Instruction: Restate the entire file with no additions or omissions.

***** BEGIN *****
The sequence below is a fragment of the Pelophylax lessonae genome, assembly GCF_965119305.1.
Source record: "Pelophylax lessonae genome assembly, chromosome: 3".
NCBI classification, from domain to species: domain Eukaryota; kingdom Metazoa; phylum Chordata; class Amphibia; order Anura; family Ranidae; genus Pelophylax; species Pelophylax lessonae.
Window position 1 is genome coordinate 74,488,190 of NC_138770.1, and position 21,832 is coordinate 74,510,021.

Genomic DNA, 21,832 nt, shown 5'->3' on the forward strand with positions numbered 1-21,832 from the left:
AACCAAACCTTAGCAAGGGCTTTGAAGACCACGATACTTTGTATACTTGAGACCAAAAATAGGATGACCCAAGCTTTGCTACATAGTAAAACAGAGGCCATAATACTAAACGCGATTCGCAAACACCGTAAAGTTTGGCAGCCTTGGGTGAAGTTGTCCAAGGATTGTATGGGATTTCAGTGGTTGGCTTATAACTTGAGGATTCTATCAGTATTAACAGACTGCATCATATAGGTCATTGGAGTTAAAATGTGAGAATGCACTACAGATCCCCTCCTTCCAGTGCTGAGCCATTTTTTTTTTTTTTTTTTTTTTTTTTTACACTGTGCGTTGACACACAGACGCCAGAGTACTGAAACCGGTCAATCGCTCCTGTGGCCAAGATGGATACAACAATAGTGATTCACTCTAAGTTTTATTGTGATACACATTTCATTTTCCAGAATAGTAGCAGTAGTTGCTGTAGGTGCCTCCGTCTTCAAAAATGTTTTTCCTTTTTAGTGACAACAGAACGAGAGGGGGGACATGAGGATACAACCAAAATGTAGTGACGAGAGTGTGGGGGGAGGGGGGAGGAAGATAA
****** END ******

The sequence below is a fragment of the Pelophylax lessonae genome, assembly GCF_965119305.1.
Source record: "Pelophylax lessonae genome assembly, chromosome: 3".
NCBI classification, from domain to species: domain Eukaryota; kingdom Metazoa; phylum Chordata; class Amphibia; order Anura; family Ranidae; genus Pelophylax; species Pelophylax lessonae.
Window position 1 is genome coordinate 74,488,190 of NC_138770.1, and position 21,832 is coordinate 74,510,021.

Genomic DNA, 21,832 nt, shown 5'->3' on the forward strand with positions numbered 1-21,832 from the left:
AACCAAACCTTAGCAAGGGCTTTGAAGACCACGATACTTTGTATACTTGAGACCAAAAATAGGATGACCCAAGCTTTGCTACATAGTAAAACAGAGGCCATAATACTAAACGCGATTCGCAAACACCGTAAAGTTTGGCAGCCTTGGGTGAAGTTGTCCAAGGATTGTATGGGATTTCAGTGGTTGGCTTATAACTTGAGGATTCTATCAGTATTAACAGACTGCATCATATAGGTCATTGGAGTTAAAATGTGAGAATGCACTACAGATCCCCTCCTTCCAGTGCTGAGCCATTTTTTTTTTTTTTTTTTTTTTTTTTTACACTGTGCGTTGACACACAGACGCCAGAGTACTGAAACCGGTCAATCGCTCCTGTGGCCAAGATGGATACAACAATAGTGATTCACTCTAAGTTTTATTGTGATACACATTTCATTTTCCAGAATAGTAGCAGTAGTTGCTGTAGGTGCCTCCGTCTTCAAAAATGTTTTTCCTTTTTAGTGACAACAGAACGAGAGGGGGGACATGAGGATACAACCAAAATGTAGTGACGAGAGTGTGGGGGGAGGGGGGAGGAAGATAA